What we are seeing is an increase in the incidence of nonsmoking-related lung cancer. We have seen more than double the amount of [nonsmoking] patients coming to us.
—Eric Lim, MD
Lung cancer is becoming an equal-opportunity malignancy—with rates rising among never-smokers, especially females, according to studies presented at the 16th World Conference on Lung Cancer in Denver.
British investigators reported that in one large tertiary medical center, the proportion of patients with lung cancer who never smoked more than doubled between 2008 and 2014.1 In 2008, never-smokers accounted for 13% of non–small cell lung cancer (NSCLC) cases; this rate is now 28%. Women comprise two-thirds of this group, and their cancer is often associated with nonspecific symptoms or no symptoms at all, according to Eric Lim, MD, of Royal Brompton Hospital in London.
“When we think of lung cancer, we think of smoking,” Dr. Lim said at a press briefing. Antismoking strategies implemented in the early 1980s, however, have led to a decrease in smoking-related lung cancer.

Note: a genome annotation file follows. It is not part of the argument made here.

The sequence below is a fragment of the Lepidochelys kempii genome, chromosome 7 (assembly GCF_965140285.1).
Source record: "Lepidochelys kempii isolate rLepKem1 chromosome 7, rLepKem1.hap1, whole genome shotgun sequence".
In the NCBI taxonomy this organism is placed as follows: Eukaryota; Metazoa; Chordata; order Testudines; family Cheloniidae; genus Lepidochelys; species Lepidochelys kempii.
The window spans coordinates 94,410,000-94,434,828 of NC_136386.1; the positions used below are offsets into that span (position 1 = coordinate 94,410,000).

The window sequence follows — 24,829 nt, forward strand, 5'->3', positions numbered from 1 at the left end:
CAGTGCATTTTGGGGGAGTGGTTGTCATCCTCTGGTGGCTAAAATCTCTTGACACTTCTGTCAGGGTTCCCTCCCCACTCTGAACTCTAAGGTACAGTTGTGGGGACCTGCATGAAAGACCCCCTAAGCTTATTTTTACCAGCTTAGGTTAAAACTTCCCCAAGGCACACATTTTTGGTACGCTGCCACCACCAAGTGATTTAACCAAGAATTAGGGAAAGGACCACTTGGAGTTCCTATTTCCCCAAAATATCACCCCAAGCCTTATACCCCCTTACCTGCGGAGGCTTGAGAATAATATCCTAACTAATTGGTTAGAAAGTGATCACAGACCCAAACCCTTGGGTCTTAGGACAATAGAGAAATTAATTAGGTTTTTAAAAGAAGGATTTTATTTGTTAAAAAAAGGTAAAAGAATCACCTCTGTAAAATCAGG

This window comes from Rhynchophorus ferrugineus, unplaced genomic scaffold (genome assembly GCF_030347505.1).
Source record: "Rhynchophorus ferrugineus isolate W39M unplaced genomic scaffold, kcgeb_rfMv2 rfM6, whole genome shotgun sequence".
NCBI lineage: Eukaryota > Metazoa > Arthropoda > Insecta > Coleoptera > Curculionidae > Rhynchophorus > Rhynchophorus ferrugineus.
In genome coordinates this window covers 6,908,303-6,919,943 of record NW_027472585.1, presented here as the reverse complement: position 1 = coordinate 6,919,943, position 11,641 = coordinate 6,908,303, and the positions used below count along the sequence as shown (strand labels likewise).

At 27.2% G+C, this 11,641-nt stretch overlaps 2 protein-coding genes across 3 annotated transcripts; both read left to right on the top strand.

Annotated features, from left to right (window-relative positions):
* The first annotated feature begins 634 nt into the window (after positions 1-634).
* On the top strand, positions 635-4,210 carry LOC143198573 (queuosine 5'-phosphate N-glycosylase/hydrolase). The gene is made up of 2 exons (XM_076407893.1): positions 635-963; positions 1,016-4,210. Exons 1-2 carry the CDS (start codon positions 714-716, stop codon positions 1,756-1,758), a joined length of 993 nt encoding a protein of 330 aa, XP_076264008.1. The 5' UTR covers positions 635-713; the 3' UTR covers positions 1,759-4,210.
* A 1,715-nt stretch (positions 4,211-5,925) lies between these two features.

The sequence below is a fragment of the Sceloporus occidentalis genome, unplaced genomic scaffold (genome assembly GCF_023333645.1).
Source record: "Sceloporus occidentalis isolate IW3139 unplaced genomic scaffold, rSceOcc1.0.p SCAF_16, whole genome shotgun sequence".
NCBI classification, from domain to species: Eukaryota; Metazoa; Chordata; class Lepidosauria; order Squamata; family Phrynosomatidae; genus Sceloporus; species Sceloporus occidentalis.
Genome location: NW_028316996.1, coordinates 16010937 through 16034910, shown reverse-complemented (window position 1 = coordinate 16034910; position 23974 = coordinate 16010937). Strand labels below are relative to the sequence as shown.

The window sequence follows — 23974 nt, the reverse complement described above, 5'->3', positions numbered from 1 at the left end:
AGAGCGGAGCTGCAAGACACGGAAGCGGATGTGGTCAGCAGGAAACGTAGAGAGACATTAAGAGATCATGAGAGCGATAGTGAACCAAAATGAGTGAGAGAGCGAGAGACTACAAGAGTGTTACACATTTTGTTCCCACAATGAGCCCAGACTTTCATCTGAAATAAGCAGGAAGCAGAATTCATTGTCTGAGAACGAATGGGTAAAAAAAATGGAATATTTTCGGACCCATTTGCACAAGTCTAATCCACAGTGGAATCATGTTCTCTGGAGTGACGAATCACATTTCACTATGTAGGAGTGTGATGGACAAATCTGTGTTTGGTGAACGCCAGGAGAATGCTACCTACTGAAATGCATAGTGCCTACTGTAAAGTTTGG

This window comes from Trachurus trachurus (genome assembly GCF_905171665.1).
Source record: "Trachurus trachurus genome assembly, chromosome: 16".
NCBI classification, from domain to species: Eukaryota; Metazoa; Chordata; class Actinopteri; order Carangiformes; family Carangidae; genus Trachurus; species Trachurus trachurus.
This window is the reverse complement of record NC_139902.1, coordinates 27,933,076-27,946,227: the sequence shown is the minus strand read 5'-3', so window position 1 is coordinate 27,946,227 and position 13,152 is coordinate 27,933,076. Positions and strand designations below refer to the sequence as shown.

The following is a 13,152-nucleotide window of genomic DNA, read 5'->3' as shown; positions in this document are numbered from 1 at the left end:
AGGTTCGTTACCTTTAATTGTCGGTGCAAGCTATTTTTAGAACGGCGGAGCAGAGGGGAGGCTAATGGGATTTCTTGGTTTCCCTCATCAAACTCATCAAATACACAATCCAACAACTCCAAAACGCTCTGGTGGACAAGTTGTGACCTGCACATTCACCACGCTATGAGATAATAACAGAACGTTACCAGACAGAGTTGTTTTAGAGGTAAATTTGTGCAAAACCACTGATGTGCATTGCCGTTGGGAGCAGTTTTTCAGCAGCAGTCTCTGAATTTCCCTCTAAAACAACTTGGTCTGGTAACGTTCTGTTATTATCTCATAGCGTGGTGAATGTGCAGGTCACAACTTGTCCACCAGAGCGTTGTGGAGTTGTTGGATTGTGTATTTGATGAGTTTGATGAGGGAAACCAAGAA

Instead, he explained, “What we are seeing is an increase in the incidence of non–smoking-related lung cancer. We have seen more than double the amount of [nonsmoking] patients coming to us.”
Since both the percentage and absolute number of NSCLC cases involving nonsmokers have increased, Dr. Lim believes the rise is real and not an artifact associated with an overall reduction in smoking. “We found that the absolute numbers are increasing in real time,” reported Dr. Lim.
A U.S. study involving three medical centers reached a similar conclusion.2 Since 1990, one center has noticed a twofold increase in NSCLC, according to Lorraine Pelosof, MD, PhD, of the University of Texas Southwestern Medical Center (UT Southwestern), Dallas.
The investigators noted that a similar increase has not been observed in small cell lung cancer.
UK Study Details
Dr. Lim and colleagues retrospectively reviewed records of 2,170 newly diagnosed patients who underwent surgery for lung cancer at the Royal Brompton Hospital between 2008 and 2014. They compared the incidence of cancer among the 20% of subjects who had never smoked with that of current and ex-smokers.